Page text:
Johannes Vermeer. Are you interested in a fascinating art debate? In 2001 artist David Hockney claimed that Johannes Vermeer, a famous Dutch artist of the 1600s used a camera obscura as an aid in creating his artwork. It is possible to use a lens to create a large room sized camera obscura and Hockney claims Vermeer used the device to create his intensely detailed paintings. Hockey’s claim has been both substantiated and debated. No camera obscura or other optical devices were found in Vermeer’s belongings however independent researchers have recreated Vermeer’s techniques in an attempt to prove the theory is correct. Check out the documentary Tim’s Vermeer if you can!
This project even lured my husband out of his editing room to see what the heck was happening. In fact I couldn’t believe it when I asked him if he wanted to try viewing it after the kids and he jumped at the chance! Of course, being a videographer and editor he was quick to point out that the image was dark and unfocused…but hey, we’re using coffee cans not Canon cameras! Making a DIY Camera Obscura is great way to illustrate the fundamental principles of how a camera works to your children. You can even take it a step further and make a pinhole camera!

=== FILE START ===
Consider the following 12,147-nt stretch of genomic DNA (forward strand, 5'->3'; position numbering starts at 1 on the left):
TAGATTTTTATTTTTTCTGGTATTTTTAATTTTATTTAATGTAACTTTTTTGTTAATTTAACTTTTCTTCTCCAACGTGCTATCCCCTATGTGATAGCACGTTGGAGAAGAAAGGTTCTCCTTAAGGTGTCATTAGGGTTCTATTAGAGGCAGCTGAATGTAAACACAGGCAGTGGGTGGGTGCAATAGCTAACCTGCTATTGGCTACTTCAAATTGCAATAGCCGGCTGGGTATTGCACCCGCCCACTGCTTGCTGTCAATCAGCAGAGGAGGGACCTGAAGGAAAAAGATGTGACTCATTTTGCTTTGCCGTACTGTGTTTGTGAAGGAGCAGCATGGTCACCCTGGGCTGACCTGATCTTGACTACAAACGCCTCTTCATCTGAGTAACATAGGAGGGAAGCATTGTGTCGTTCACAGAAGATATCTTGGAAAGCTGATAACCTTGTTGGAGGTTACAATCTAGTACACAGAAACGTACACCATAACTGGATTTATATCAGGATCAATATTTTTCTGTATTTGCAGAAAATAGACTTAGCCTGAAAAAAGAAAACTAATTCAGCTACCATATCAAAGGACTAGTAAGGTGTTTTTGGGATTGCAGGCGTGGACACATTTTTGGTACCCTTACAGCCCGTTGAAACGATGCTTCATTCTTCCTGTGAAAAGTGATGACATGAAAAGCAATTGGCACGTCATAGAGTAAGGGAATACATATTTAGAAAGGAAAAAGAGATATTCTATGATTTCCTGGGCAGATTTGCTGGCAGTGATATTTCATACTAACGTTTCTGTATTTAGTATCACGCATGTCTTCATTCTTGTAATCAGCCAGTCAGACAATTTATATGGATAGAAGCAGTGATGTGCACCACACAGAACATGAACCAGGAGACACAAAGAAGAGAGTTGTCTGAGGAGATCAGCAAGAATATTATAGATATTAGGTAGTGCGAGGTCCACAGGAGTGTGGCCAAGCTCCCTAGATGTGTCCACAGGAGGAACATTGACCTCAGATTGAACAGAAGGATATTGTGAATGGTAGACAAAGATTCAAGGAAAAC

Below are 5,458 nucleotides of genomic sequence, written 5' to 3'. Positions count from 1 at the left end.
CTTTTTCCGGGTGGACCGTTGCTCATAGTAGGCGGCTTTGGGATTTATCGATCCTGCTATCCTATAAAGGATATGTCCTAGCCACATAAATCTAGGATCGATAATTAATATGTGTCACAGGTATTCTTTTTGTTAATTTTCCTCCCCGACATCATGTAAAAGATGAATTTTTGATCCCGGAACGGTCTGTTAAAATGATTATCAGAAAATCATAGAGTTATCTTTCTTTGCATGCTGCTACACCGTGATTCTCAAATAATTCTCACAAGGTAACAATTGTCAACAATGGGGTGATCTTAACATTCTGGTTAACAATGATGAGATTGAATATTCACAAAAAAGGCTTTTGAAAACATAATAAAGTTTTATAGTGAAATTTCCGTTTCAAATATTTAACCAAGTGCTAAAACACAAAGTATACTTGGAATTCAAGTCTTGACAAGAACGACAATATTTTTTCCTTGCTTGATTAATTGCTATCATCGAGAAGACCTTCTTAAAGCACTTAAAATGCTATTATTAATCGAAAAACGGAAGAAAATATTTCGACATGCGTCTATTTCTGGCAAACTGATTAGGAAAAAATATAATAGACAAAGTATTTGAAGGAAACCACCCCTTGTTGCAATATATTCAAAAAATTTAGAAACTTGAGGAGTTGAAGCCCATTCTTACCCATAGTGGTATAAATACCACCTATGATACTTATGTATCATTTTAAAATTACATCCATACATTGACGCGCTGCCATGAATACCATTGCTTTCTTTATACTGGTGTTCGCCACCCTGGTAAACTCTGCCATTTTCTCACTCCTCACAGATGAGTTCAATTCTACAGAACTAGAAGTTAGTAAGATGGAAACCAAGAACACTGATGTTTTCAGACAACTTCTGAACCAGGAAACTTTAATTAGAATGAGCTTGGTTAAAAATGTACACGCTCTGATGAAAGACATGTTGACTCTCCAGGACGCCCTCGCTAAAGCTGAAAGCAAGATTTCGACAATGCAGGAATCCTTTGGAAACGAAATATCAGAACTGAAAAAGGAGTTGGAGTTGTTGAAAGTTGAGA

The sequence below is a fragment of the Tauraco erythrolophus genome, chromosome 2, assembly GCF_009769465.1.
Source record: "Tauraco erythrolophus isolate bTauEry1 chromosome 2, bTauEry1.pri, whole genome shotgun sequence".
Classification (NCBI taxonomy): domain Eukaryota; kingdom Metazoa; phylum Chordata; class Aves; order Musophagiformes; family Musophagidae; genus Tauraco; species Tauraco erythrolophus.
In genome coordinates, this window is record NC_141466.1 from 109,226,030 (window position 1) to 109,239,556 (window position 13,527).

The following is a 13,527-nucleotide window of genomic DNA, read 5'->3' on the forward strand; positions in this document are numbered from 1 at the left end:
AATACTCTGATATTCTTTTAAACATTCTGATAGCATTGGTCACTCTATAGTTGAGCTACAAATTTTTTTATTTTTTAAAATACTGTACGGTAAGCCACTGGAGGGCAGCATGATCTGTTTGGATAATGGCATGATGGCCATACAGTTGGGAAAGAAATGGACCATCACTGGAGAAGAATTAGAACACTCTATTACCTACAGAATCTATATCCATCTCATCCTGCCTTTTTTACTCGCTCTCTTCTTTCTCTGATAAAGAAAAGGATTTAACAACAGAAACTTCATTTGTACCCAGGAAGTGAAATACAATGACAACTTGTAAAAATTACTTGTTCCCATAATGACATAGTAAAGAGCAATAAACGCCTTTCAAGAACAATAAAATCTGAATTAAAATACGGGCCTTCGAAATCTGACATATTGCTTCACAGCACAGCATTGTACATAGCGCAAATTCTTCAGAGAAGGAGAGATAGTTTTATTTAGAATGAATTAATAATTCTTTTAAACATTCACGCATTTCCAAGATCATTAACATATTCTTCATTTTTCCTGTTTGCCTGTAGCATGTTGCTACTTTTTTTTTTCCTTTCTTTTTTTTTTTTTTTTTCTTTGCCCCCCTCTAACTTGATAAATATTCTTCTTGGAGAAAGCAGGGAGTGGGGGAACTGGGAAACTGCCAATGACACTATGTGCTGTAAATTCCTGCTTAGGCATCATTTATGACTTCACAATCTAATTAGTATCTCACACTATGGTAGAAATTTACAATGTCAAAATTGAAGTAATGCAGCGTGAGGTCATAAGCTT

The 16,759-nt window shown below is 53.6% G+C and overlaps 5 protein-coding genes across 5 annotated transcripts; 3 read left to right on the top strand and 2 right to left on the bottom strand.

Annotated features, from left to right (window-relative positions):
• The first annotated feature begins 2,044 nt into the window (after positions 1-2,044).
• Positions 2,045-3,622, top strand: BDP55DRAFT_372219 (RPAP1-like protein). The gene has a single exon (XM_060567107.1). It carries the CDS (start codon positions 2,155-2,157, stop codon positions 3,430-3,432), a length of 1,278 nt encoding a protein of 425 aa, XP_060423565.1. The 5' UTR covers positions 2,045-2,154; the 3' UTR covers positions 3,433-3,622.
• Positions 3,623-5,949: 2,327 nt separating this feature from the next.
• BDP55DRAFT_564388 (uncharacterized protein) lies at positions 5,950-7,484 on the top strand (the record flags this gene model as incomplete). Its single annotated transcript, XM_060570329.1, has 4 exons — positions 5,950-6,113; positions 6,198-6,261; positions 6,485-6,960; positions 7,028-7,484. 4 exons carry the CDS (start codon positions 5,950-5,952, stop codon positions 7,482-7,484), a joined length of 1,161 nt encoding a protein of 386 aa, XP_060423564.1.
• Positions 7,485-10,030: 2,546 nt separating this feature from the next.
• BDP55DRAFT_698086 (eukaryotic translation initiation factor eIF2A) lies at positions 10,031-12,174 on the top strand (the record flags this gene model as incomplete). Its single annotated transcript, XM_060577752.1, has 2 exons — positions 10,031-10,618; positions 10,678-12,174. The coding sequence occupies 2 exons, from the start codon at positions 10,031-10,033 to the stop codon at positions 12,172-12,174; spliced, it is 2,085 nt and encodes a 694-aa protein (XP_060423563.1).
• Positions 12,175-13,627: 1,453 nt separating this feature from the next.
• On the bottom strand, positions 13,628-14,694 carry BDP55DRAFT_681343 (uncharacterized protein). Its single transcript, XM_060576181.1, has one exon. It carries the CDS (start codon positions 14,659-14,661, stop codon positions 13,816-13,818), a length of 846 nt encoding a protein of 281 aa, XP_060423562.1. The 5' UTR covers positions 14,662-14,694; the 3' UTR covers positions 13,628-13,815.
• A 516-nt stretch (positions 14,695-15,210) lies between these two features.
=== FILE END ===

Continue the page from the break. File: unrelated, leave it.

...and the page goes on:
Just for fun I included a few behind the scenes photos here! People often say they like the pictures I share here on BDD and if you knew the duress and craziness under which most of them are shot you’d probably laugh! Yesterday I couldn’t keep my baby from crawling all over the foam board I had set up to shoot the Camera Obscura. You can see he was quite curious….And here’s what my back porch REALLY looks like, complete with loads of “stuff!”
Here is a website I found with 5 more funky and fun DIY camera obscura’s you and your kids can try. The shoebox ones are not to be missed! Creating Effective Camera Obscuras
If you live in LA you should check out the Camera Obscura in Santa Monica. I have never been there but it is now on our hot list!
And don’t miss out on more science here on Babble Dabble Do! Your child’s inner Johannes Vermeer thanks you!